The Guardian recently launched the “Sustainable design hub”. In light of this new hub, The Guardian’ reporter Jenny Purt wrote an article on the future of sustainable design. You can find the full article here, I would like to share some excerpts.
“Imagine the power of placing sustainability at the heart of those design decisions, making it a ‘must’ rather than a ‘maybe’ in every product, service or creative solution. The impact could be vast.”
Sustainability is very often approached as an add-on. We take existing companies and business-models, ad a sustainable coating and hope the result will lead to a change in consumer behavior. Last summer I wrote a post about putting sustainability at the heart of what you do, you can read it here.
“Tackling the knowledge gap that exists between designers and the materials they use, will be vital to finding eco-friendly alternatives to the most unsustainable components within supply chains.”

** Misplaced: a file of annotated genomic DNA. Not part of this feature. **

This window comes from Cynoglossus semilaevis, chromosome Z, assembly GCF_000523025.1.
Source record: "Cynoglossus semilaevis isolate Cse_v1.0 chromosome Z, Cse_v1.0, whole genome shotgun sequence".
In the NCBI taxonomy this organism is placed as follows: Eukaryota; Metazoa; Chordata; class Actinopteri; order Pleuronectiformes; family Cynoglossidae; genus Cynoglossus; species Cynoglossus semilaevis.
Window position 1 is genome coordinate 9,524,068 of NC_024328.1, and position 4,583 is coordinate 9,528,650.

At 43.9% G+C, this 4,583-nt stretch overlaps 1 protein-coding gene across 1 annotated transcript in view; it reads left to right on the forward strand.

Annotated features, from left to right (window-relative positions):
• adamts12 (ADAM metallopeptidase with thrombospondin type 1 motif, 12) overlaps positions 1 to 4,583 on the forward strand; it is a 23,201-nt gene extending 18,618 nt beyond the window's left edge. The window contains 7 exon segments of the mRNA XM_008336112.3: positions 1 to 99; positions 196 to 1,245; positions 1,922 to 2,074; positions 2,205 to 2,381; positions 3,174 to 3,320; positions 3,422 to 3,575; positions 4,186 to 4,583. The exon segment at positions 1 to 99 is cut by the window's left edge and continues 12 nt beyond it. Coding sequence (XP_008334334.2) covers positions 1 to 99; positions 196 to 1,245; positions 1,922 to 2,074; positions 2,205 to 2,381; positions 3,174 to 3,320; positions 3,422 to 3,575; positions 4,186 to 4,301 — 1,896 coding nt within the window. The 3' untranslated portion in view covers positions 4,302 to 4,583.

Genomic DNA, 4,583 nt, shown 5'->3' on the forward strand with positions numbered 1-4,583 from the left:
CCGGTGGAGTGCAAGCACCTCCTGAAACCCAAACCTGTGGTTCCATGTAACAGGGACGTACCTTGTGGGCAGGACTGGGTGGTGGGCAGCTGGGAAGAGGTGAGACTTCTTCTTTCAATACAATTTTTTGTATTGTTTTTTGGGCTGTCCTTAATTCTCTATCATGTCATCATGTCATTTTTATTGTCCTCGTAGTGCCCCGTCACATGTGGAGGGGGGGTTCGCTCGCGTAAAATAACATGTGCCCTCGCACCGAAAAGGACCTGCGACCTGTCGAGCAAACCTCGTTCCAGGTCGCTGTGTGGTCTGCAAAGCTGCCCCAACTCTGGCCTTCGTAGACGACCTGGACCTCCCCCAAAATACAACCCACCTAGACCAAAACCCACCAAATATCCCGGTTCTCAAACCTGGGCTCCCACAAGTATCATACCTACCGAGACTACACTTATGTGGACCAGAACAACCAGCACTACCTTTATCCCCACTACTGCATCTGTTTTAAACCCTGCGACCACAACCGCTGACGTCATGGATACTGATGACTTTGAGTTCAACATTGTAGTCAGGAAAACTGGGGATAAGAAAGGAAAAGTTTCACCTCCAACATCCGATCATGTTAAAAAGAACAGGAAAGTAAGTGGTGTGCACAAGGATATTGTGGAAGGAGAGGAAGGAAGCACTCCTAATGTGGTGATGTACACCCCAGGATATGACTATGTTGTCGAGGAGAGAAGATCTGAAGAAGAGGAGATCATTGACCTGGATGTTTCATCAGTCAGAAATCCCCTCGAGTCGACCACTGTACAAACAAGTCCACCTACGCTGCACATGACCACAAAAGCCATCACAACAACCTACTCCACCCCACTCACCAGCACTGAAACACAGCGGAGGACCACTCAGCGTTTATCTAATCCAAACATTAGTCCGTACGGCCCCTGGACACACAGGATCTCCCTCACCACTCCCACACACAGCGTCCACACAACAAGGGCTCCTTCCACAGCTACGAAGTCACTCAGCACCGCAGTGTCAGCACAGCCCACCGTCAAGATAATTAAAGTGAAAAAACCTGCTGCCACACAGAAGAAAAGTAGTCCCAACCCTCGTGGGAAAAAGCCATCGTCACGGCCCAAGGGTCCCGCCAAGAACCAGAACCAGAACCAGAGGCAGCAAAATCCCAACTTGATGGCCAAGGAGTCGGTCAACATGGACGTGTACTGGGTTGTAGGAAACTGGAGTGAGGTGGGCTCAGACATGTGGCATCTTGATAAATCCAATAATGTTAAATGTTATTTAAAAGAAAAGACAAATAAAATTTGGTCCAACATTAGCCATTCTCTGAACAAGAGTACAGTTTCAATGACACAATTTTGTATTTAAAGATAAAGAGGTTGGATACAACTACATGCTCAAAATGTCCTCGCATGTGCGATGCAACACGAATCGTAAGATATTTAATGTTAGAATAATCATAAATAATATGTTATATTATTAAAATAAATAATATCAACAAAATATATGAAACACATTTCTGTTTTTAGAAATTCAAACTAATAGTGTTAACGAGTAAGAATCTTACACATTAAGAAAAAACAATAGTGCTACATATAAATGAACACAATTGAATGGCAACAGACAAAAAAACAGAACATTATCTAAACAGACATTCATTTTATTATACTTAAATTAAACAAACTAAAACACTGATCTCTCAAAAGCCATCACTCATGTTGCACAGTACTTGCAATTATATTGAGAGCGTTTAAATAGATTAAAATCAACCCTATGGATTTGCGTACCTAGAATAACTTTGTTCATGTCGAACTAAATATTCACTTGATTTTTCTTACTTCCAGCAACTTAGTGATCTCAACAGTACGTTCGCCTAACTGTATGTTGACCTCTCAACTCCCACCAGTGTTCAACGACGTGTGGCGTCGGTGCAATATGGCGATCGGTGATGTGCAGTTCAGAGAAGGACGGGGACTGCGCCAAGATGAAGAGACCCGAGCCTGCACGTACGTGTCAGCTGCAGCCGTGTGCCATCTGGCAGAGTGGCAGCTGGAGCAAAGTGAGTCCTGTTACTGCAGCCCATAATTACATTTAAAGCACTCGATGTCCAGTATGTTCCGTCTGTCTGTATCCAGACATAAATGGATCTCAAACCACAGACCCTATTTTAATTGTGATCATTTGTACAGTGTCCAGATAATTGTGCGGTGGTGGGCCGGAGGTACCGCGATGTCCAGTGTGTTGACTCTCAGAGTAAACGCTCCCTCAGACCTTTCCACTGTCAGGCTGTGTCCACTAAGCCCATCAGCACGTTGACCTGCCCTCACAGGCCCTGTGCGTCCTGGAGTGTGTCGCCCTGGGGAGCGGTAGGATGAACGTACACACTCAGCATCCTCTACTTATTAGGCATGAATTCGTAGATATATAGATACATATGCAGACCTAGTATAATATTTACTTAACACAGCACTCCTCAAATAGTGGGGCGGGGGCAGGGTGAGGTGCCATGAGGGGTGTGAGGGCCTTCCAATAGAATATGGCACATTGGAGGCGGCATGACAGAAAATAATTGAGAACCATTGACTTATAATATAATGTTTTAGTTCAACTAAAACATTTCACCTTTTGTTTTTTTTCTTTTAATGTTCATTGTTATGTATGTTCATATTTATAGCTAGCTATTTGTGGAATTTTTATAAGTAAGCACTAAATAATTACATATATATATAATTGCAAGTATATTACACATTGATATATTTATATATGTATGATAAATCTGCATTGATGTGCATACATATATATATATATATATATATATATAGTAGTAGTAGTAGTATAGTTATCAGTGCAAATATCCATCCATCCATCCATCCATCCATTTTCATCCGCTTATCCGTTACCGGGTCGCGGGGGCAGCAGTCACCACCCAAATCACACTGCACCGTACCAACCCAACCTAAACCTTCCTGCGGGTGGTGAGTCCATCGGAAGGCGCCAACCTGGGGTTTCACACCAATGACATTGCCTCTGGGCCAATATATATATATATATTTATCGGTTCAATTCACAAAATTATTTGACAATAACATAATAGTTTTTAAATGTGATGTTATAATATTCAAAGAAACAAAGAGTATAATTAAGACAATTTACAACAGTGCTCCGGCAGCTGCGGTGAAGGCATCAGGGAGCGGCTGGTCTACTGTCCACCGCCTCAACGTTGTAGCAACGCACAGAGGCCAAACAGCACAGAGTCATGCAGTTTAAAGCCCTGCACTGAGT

The biggest problem we’re having right now is that most of us, including most designers, are very technology-oriented. The hope to find one-size-fits-all-solutions and keep things as they are is still the usual way of dealing with design. Of course technology can help us in reaching things like a circular economy, bio-based materials and all that, but it’s always a means, never the goal. Sustainability is about behavioral economics. Behavioral economics call for behavior-changing products. Behavior changing products call for behavioral innovation. Designers should start to learn more about psychology, how the mind works, and how to trigger change in people. More info on behavioral economics can be found here.
“People-centered design also has huge potential to change behaviour. From a product that makes a green option more appealing to a feature that enables easy repair, designing with user action in mind can create natural shifts in behaviour.”